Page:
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The Bubble Nebula - NGC7635

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astrophoto.kevin
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25 days ago5 min read

The Bubble Nebula (NGC7635) is a small Emission Nebula in the constellation Cassiopeia on the northern hemisphere. The "Bubble", which gives the name to this molecular cloud, envolved due to the emission of gas of a big O-star and its star winds. The O-star with the cryptic title BD +60 2522 (SAO 20575) emits large amounts of gas, which are also accelerated by its solar wind. These accelerated gases are colliding with a speed of around 28 kilometers per second with the surrounding molecular cloud, which creates a counter-pressure to the expanding gasses of the star. This process emerges as a shock wave, that is seen as the shell of the bubble.

 
The Bubble Nebula captured with a focal length of 420mm.
NGC6888.jpg
Click on the image for a larger view ▲

As the Bubble Nebula isn't that big and because I only have a focal length of 420mm, I tried to make a drizzled image of the bubble itself.
Drizzle is a method of image processing that can, in this case, upscale the resolution of an image. The single frames need to shift slightly from each other so that the algorithm can calculate/interpolate the pixels. This site explains the process very good: http://www.stsci.edu/~fruchter/dither/drizzle.html

 
The Bubble Nebula drizzled by a factor of 2
NGC6888.jpg
Click on the image for a larger view ▲

Anyway, even the drizzle algorithm is not upscaling images in a perfect way; it also upscales and amplifies noise and other unwanted characteristics.

What else is on the image

In the following picture, I have marked some more or less bright stars and some other interesting objects that are located around the Bubble Nebula. Like the last time, I used the Aladin Sky Atlas suite to identify the stars and objects in the image.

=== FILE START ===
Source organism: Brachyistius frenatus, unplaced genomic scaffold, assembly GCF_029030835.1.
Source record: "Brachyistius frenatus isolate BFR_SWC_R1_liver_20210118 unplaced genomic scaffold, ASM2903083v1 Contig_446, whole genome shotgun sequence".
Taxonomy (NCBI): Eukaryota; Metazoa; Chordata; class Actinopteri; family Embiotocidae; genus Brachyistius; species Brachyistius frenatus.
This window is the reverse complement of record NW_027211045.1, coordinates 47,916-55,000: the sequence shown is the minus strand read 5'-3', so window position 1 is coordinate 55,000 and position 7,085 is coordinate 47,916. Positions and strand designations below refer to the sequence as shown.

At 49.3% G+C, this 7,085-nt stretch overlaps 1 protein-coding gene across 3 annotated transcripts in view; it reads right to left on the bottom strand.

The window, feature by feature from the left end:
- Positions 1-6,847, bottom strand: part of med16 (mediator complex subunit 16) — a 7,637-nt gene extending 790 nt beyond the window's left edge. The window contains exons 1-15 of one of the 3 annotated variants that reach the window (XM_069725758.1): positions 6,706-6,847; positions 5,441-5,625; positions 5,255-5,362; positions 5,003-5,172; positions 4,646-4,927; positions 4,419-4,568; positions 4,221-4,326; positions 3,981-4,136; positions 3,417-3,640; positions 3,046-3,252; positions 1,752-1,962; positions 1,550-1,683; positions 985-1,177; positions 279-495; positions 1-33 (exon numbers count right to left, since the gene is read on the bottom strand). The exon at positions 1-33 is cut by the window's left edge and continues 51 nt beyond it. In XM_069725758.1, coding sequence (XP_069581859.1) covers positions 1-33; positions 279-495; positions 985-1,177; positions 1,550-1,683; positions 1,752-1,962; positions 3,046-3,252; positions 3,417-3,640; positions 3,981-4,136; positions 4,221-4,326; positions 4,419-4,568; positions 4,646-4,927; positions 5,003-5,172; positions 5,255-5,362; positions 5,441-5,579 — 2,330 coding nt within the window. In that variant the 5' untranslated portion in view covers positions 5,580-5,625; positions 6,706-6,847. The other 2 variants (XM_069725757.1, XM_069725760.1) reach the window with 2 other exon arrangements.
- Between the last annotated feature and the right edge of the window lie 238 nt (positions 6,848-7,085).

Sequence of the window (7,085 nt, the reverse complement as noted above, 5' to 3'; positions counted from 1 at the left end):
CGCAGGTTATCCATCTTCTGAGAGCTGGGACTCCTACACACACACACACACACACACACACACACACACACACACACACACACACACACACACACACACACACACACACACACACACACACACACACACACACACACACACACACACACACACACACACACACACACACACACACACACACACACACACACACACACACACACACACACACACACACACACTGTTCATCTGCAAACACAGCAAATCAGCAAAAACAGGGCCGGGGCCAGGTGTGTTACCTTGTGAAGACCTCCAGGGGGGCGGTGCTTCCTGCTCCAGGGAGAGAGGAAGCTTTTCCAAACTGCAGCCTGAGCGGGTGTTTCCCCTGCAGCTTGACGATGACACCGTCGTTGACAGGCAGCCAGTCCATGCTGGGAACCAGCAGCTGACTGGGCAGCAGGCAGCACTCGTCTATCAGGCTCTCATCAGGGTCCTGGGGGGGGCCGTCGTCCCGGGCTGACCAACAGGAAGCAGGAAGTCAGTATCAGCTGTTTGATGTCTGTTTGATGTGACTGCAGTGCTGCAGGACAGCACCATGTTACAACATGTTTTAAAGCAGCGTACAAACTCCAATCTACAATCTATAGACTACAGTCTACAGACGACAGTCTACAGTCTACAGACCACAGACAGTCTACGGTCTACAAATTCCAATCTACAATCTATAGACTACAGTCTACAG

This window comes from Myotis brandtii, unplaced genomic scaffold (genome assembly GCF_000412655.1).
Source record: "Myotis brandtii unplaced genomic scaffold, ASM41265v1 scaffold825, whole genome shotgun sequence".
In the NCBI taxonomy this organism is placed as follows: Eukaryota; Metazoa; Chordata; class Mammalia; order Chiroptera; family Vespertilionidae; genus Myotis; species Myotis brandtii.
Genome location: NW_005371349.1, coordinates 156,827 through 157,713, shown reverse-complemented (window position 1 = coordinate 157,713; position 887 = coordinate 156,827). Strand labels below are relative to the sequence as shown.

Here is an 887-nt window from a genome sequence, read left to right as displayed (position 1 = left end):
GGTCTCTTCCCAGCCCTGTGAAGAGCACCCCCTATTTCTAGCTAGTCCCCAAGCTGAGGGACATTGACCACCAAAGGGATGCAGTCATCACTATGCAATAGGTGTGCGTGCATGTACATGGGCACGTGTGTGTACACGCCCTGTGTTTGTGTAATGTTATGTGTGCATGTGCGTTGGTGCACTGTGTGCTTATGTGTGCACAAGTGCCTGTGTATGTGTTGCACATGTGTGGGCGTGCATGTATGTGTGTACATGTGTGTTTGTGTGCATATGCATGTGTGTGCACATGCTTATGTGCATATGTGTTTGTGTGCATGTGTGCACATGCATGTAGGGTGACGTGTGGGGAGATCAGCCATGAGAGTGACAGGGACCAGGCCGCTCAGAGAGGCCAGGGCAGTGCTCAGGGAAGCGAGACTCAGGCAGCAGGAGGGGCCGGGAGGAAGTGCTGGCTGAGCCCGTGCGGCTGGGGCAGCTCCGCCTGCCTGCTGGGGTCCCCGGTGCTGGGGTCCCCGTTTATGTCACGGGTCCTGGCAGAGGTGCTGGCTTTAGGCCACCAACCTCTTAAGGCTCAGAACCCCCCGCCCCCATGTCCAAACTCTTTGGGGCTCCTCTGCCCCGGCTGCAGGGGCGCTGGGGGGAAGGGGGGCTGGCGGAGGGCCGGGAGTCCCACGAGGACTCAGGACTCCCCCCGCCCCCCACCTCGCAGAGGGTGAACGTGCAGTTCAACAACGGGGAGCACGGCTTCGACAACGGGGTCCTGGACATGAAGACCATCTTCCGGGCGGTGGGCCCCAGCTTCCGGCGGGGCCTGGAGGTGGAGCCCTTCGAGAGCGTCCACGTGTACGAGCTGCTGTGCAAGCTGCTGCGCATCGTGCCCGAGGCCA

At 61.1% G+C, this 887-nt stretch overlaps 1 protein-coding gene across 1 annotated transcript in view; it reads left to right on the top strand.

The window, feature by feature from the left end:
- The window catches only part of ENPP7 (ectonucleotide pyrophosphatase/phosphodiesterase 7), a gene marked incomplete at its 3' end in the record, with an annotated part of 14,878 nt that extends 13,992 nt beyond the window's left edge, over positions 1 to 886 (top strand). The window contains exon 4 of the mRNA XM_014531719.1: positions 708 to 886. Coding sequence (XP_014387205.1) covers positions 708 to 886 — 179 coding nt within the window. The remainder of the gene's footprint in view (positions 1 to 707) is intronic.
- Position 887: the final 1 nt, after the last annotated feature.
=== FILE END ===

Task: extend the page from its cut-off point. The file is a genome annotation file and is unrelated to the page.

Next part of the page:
Image with names of some objects/stars. Created by hand in Photoshop.
NGC6992_annotaded.jpg
Click on the image for a larger view ▲

 
 

As you can see, there are a lot of objects in the image. One of them is the Open Star Cluster Messier 52, which contains more than 600 stars and has a mass of around 1,200 solar masses. One other is the Emission Nebula NGC7538, which contains the biggest ever discovered Protostar until now. It is about 300 times bigger than our Solar System. You can also see some gigantic clouds of gas and dust named the Lobster Claw Nebula and Sharpless 161.

 
 

Position in the night sky

As mentioned above, the Bubble Nebula (NGC7635) is part of the constellation Cassiopeia. Cassiopeia can be easily found due to the brightest stars that are aligned as a big W.

 
Position of the Bubble Nebula in the night sky. Screenshot of SkySafari Plus app for iOS.
NGC6992_location.jpg
Click on the image for a larger view ▲

 
 

Details of the image

The picture was taken in my Backyard with the following equipment and settings.

Camera QHYCCD247C
Telescope TSAPO65Q · 420mm · f6.5
Filter STC Duo-Narrowband Filter (48mm / 2")
Guide camera QHY5L-II
Guide scope TSL60D · 240mm · f4.0
Mount Skywatcher AZ EQ-6
Exposure time 31 x 600" = 310 minutes = 5 hours 10 minutes
ISO Unity Gain @ -20°C

Everything is controlled by my Astro-PC via remote desktop and wireless LAN.

Software: Sequence Generator Pro, PixInsight, Photoshop CC

 

The license of my pictures

All images, otherwise clearly indicated, in this post are my own work.
You can use it for free if you credit them to @astrophoto.kevin.

 
CC BY-SA 4.0 Attribution-ShareAlike 4.0 International (CC BY-SA 4.0)

 
 

References

https://de.wikipedia.org/wiki/NGC_7635
https://www.universeguide.com/star/hd220369
https://www.universeguide.com/star/hip115691
https://www.universeguide.com/star/4cassiopeiae
https://en.wikipedia.org/wiki/Messier_52
https://en.wikipedia.org/wiki/NGC_7538
https://apod.nasa.gov/apod/ap180419.html
http://galaxymap.org/cat/view/sharpless/157
http://galaxymap.org/cat/view/sharpless/161
http://www.stsci.edu/~fruchter/dither/drizzle.html

 
 

Thank you very much for visiting and reading!

If you have any questions or suggestions, please don’t be afraid to let me know of anything you thought about this post in the comments below!

Yours, @astrophoto.kevin

 
 

 
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